She’s played the US map of Ticket to Ride: My First Journey before, but this summer was her first chance to play the European map. She recognized many of the illustrations from watching Rick Steves’ Europe, and I didn’t even have to try to let her win…she’s a natural!
Last night, we played Ticket to Ride: Switzerland. I like this board, because it’s designed for only two or three players. Since it’s meant for so few people, you don’t feel as though you’re missing out when only two are playing. There are no bonuses in this game, and locomotives aren’t true wild cards…they’re used when claiming a tunnel route, and only a tunnel route.
Ryan took this one, winning 141 to 134. The reason was obvious…I just didn’t claim as many routes (although we both had the same number of completed tickets…10), and so I had nine trains at game’s end, compared to Ryan’s two.
At least this was a close match…I’m still hoping to tie things up at some point!
On Sunday night, we played another new-to-us Ticket to Ride board–The Heart of Africa (another Christmas present from last year).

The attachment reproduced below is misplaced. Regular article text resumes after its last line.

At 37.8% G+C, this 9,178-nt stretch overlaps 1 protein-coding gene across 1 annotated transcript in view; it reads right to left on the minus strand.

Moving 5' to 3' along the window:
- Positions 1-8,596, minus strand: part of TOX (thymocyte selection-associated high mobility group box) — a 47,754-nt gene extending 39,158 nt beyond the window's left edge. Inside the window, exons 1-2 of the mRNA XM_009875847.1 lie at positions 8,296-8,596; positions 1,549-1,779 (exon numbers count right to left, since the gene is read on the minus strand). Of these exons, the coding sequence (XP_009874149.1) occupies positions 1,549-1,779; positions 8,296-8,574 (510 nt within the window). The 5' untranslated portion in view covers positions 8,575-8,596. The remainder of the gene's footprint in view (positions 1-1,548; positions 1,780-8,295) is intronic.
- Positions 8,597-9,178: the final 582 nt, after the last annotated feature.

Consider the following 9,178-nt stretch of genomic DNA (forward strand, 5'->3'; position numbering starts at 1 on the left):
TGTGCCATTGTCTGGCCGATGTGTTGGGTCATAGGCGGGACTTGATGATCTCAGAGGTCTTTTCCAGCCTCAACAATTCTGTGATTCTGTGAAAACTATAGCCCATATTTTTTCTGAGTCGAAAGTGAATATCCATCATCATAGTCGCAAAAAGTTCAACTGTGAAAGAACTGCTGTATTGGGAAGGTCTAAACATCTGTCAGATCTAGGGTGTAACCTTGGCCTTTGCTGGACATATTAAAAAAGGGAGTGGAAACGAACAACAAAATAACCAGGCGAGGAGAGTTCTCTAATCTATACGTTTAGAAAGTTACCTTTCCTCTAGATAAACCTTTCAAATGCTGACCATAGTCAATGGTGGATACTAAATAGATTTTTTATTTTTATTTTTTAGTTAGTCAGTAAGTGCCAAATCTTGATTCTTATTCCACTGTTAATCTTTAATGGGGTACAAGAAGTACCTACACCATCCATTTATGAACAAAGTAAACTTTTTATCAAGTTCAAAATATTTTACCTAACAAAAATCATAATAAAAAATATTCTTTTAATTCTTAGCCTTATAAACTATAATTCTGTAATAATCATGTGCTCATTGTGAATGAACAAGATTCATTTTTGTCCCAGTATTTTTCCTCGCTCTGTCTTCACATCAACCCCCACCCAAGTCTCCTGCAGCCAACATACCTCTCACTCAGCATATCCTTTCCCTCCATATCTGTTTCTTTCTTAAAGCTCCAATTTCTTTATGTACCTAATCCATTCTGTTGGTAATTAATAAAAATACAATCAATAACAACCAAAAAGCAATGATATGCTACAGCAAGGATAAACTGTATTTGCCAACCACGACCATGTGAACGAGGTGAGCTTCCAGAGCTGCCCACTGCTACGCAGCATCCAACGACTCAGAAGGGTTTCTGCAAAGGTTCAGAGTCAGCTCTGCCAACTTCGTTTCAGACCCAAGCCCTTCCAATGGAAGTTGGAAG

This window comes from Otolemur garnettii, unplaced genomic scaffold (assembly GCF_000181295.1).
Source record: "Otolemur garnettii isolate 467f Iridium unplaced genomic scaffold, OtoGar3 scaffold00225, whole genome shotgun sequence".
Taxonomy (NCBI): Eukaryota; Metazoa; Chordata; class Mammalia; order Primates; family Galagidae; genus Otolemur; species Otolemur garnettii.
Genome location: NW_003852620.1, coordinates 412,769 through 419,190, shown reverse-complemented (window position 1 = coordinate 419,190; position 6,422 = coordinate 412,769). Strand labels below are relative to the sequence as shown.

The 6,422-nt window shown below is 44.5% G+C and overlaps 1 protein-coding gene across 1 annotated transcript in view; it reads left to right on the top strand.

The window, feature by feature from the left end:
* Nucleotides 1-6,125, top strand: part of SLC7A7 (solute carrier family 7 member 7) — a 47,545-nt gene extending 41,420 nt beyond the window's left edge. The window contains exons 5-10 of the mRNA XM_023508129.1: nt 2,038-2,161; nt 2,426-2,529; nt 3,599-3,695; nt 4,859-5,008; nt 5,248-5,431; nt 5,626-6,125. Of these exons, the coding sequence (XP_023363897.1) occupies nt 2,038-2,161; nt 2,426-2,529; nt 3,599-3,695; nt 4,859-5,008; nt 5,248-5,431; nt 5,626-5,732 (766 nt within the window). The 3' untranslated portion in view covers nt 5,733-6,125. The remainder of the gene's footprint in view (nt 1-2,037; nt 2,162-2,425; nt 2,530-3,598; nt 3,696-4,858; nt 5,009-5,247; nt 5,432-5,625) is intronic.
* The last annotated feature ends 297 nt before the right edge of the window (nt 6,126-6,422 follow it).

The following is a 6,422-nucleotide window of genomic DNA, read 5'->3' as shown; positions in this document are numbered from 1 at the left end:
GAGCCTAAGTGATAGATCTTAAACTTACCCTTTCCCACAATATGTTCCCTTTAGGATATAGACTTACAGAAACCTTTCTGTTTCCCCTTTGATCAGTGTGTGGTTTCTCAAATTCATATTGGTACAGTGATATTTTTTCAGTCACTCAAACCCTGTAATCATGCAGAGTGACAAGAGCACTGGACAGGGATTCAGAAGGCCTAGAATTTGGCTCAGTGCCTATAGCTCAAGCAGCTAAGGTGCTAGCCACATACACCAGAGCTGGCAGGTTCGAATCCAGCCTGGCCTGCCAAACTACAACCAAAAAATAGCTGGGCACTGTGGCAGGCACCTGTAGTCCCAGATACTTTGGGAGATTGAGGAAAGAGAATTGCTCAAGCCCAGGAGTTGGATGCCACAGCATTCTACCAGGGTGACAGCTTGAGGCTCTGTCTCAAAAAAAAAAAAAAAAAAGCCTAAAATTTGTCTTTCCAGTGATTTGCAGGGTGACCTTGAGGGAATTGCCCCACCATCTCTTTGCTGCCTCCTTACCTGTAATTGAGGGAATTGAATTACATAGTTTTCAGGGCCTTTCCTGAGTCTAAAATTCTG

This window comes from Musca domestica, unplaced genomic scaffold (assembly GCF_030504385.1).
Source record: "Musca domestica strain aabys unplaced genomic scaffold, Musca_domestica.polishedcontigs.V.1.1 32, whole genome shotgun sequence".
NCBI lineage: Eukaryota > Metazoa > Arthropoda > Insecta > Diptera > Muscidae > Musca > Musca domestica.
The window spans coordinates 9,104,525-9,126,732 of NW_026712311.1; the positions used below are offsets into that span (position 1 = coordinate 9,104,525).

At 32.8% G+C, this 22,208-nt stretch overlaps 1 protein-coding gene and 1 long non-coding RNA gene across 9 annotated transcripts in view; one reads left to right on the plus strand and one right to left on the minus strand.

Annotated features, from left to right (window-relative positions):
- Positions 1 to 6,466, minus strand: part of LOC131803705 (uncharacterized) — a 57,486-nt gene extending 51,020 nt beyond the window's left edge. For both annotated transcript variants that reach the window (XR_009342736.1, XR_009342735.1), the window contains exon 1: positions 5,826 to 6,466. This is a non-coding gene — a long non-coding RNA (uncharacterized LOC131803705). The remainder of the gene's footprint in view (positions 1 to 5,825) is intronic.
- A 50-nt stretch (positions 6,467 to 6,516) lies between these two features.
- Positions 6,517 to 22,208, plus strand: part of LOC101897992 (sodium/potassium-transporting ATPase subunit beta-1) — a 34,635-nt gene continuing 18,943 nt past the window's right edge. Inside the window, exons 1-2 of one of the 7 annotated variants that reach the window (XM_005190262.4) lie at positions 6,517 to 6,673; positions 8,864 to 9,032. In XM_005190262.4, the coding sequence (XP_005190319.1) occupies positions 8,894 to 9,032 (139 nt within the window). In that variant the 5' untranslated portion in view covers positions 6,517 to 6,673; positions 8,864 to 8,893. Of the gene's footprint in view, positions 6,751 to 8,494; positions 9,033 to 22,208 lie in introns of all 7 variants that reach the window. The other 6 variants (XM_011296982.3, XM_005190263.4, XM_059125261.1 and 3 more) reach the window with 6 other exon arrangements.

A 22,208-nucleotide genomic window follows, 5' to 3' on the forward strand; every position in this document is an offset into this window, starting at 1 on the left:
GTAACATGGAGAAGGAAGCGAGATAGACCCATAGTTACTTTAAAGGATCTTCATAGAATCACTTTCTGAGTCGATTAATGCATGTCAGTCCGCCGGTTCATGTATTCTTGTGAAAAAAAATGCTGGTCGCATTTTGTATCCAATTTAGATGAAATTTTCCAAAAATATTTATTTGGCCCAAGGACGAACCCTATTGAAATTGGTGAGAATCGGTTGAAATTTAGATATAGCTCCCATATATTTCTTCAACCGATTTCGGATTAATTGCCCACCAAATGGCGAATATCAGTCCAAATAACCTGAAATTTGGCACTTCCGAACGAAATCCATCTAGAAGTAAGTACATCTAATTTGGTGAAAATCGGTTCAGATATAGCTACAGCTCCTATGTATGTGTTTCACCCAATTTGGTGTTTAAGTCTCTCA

Like the Netherlands board, this game incorporates another new element…terrain cards. (As an aside, things get confusing when you’re talking about train cars, trains cards, and terrain cards!) When you play the terrain cards, they allow you to double the value of the route you’re playing, based on the number of cards you have compared to other players, the type of terrain, and the length of the route. To be honest, I used this ability only a few times (although Ryan used it a lot), because I couldn’t figure out how to coordinate getting the terrain cards with getting the train cards I needed, and building my routes before Ryan got to them!
In the end, the score was Amanda 200, Ryan 153. I’m just as shocked as you are, trust me. We both thought he was going to win handily as we were playing, because of all of the double route values he was getting. But I guess since I was ignoring collecting those cards, it allowed me to focus on route-building…I finished nine routes, and got the African Globetrotter bonus, while Ryan finished only four routes. I also had zero trains left at the end of the game, while Ryan had seven.